Curators must be flexible because of their wide variety of duties, among which are the design and presentation of exhibits. In small museums, curators need manual dexterity, to build exhibits or restore objects. Leadership ability and business skills are important for museum directors, while marketing skills are valuable in increasing museum attendance and fundraising.

In large museums, curators may advance through several levels of responsibility, eventually becoming the museum director. Curators in smaller museums often advance to larger ones. Individual research and publications are important for advancement in larger institutions.

When hiring conservators, employers look for a master’s degree in conservation or in a closely related field, together with substantial experience. There are only a few graduate programs in museum conservation techniques in the United States. Competition for entry to these programs is keen; to qualify, a student must have a background in chemistry, archaeology or studio art, and art history, as well as work experience. For some programs, knowledge of a foreign language is also helpful. Conservation apprenticeships or internships as an undergraduate can enhance one’s admission prospects. Graduate programs last 2 to 4 years, the latter years of which include internship training. A few individuals enter conservation through apprenticeships with museums, nonprofit organizations, and conservators in private practice. Apprenticeships should be supplemented with courses in chemistry, studio art, and history. Apprenticeship training, although accepted, usually is a more difficult route into the conservation profession.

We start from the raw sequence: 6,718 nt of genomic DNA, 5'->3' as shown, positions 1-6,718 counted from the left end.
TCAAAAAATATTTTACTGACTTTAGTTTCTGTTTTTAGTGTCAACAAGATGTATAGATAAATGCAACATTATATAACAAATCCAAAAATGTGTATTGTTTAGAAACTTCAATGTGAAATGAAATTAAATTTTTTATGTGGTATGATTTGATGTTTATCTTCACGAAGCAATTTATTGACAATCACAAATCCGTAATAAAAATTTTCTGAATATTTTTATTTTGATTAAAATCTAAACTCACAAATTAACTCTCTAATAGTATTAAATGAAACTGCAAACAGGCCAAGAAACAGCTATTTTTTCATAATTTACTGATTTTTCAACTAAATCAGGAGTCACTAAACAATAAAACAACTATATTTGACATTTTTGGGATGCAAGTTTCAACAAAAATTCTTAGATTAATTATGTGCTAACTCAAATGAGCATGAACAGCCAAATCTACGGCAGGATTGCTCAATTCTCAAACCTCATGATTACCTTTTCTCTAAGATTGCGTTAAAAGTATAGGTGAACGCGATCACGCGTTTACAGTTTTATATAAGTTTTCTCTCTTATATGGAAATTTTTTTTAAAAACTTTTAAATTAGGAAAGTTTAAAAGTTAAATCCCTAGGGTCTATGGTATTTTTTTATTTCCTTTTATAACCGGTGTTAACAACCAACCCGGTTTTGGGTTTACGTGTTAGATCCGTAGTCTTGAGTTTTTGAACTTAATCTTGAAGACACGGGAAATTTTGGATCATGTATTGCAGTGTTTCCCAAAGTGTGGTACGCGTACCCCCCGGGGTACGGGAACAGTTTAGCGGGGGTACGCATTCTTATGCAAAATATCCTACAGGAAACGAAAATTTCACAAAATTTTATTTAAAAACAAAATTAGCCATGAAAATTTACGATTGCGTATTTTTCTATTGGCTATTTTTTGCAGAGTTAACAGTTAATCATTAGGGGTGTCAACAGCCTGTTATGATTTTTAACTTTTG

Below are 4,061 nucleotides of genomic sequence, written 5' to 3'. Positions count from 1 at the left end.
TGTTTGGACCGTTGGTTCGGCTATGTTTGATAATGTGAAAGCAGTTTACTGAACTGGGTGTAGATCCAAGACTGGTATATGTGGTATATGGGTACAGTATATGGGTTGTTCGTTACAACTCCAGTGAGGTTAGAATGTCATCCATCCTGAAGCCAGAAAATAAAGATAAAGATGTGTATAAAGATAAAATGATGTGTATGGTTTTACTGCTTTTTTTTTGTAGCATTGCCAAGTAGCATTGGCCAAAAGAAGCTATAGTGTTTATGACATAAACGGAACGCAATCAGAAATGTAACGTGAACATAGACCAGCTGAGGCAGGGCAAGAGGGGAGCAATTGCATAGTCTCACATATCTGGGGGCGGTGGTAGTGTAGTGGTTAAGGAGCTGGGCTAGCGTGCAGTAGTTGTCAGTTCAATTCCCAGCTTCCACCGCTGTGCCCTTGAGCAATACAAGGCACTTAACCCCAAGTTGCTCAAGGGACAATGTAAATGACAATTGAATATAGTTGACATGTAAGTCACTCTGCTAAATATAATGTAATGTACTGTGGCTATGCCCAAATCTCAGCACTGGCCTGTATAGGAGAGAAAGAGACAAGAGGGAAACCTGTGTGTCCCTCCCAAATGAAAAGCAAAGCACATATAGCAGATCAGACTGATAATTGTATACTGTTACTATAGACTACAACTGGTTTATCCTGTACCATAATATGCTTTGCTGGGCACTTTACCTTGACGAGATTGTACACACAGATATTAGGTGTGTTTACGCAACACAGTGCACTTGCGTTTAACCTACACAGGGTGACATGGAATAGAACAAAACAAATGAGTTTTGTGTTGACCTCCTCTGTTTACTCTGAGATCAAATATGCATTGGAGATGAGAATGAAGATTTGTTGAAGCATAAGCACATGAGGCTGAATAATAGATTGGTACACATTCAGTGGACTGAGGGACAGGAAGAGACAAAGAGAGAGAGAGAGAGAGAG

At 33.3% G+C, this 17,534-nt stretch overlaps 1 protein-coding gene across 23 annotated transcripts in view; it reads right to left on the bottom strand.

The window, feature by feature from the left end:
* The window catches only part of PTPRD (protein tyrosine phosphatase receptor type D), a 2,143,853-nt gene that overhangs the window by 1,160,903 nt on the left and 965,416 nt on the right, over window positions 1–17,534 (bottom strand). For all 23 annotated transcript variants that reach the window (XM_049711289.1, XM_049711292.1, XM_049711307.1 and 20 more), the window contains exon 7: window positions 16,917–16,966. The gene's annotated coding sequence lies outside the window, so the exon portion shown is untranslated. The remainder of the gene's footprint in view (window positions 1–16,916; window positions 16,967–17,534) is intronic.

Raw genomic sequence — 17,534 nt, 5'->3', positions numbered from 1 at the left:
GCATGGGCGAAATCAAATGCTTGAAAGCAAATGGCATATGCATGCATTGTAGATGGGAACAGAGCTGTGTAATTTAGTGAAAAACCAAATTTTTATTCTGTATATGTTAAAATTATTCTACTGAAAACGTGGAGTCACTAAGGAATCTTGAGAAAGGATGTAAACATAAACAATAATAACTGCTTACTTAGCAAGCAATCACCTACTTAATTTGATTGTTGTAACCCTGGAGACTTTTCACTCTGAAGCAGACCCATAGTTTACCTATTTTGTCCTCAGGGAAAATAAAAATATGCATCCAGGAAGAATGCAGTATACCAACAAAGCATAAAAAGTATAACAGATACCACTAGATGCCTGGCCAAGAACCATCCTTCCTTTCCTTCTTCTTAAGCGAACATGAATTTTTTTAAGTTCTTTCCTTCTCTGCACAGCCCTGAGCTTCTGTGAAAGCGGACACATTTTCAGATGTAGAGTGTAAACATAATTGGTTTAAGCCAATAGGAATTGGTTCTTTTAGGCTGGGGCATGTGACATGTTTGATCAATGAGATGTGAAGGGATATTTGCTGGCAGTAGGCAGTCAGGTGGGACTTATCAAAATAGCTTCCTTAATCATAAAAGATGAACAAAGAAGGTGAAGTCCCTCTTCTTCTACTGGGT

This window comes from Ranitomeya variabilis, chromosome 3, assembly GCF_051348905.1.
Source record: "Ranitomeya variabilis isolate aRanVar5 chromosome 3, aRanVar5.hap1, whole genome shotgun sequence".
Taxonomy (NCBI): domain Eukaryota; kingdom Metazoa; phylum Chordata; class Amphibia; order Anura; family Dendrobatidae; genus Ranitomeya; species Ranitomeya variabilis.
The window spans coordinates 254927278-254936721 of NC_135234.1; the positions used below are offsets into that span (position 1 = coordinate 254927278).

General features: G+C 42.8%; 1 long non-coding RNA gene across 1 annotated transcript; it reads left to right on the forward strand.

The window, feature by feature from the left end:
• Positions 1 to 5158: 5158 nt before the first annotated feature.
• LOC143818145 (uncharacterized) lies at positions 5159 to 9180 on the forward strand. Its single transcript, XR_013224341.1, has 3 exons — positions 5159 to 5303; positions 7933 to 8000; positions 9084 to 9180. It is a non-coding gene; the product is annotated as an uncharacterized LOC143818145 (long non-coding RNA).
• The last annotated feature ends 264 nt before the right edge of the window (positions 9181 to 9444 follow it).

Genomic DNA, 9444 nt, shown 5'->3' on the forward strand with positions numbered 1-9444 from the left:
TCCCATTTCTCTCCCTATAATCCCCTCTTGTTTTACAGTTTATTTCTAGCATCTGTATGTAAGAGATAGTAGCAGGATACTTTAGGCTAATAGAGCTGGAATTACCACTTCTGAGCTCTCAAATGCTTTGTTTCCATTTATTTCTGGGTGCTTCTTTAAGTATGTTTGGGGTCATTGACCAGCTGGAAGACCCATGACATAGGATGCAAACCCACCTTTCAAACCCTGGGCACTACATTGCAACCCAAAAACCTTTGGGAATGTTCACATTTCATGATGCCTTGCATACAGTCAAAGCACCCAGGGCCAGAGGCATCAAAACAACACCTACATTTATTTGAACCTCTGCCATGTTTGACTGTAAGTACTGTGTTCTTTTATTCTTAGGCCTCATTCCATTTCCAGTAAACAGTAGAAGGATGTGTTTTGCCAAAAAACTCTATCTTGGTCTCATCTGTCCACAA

Museum technicians usually need a bachelor’s degree in an appropriate discipline of the museum’s specialty, training in museum studies, or previous experience working in museums, particularly in the design of exhibits. Similarly, archives technicians usually need a bachelor’s degree in library science or history, or relevant work experience. Technician positions often serve as a steppingstone for individuals interested in archival and curatorial work. Except in small museums, a master’s degree is needed for advancement.

Relatively few schools grant a bachelor’s degree in museum studies. More common are undergraduate minors or tracks of study that are part of an undergraduate degree in a related field, such as art history, history, or archaeology. Students interested in further study may obtain a master’s degree in museum studies, offered in colleges and universities throughout the country. However, many employers feel that, while museum studies are helpful, a thorough knowledge of the museum’s specialty and museum work experience are more important.

Continuing education, which enables archivists, curators, and museum technicians to keep up with developments in the field, is available through meetings, conferences, and workshops sponsored by archival, historical, and museum associations. Some larger organizations, such as the National Archives, offer such training in-house.